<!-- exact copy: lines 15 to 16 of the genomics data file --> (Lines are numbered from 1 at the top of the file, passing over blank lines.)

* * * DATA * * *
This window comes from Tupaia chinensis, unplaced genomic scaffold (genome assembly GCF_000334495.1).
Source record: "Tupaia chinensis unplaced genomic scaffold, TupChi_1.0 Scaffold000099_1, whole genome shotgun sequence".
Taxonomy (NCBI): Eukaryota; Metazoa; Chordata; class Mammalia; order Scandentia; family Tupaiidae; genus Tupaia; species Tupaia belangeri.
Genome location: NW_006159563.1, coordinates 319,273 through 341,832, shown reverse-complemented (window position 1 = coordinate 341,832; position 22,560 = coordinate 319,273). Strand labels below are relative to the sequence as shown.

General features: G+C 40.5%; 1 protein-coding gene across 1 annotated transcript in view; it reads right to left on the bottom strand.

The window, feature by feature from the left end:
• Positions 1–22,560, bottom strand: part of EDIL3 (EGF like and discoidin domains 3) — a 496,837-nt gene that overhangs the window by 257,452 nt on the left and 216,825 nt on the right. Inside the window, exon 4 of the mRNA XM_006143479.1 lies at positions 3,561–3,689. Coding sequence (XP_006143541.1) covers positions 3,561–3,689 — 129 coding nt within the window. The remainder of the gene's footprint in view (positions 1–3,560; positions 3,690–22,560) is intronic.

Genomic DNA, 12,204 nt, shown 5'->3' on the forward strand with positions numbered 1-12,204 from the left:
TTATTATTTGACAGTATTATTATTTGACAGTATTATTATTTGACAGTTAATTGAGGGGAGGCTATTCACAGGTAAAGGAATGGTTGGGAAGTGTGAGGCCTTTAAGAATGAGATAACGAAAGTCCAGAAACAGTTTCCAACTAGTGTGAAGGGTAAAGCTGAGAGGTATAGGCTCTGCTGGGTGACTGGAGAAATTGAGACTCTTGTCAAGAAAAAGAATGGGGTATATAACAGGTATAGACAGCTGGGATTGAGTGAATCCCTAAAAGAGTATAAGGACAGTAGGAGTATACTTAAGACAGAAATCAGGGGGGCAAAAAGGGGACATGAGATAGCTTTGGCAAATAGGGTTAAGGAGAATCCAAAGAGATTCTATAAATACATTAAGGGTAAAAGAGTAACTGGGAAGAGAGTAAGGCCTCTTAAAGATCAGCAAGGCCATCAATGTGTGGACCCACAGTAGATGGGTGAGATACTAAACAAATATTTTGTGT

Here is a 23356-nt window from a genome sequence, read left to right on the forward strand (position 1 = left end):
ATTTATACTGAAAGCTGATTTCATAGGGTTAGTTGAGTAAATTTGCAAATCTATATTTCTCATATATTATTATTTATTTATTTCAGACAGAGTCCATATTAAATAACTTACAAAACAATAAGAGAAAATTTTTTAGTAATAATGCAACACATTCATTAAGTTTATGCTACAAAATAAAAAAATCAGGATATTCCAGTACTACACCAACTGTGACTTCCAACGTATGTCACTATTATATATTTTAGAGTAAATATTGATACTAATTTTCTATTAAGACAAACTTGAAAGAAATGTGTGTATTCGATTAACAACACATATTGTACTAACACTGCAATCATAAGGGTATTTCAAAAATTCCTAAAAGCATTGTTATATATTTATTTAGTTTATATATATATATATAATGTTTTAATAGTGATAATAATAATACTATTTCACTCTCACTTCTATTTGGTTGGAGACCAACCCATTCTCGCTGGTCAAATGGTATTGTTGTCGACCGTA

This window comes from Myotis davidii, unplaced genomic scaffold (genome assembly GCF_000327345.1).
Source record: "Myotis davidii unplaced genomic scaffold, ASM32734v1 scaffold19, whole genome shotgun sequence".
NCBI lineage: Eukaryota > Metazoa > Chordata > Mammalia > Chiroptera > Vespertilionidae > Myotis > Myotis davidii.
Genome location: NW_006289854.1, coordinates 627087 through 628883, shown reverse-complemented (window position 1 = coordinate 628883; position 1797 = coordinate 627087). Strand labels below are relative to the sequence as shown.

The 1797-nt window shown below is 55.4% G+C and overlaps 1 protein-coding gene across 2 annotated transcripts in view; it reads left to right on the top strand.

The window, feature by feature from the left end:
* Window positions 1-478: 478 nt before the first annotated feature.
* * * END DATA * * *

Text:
Genome location: NW_006289854.1, coordinates 627087 through 628883, shown reverse-complemented (window position 1 = coordinate 628883; position 1797 = coordinate 627087). Strand labels below are relative to the sequence as shown.

The 1797-nt window shown below is 55.4% G+C and overlaps 1 protein-coding gene across 2 annotated transcripts in view; it reads left to right on the top strand.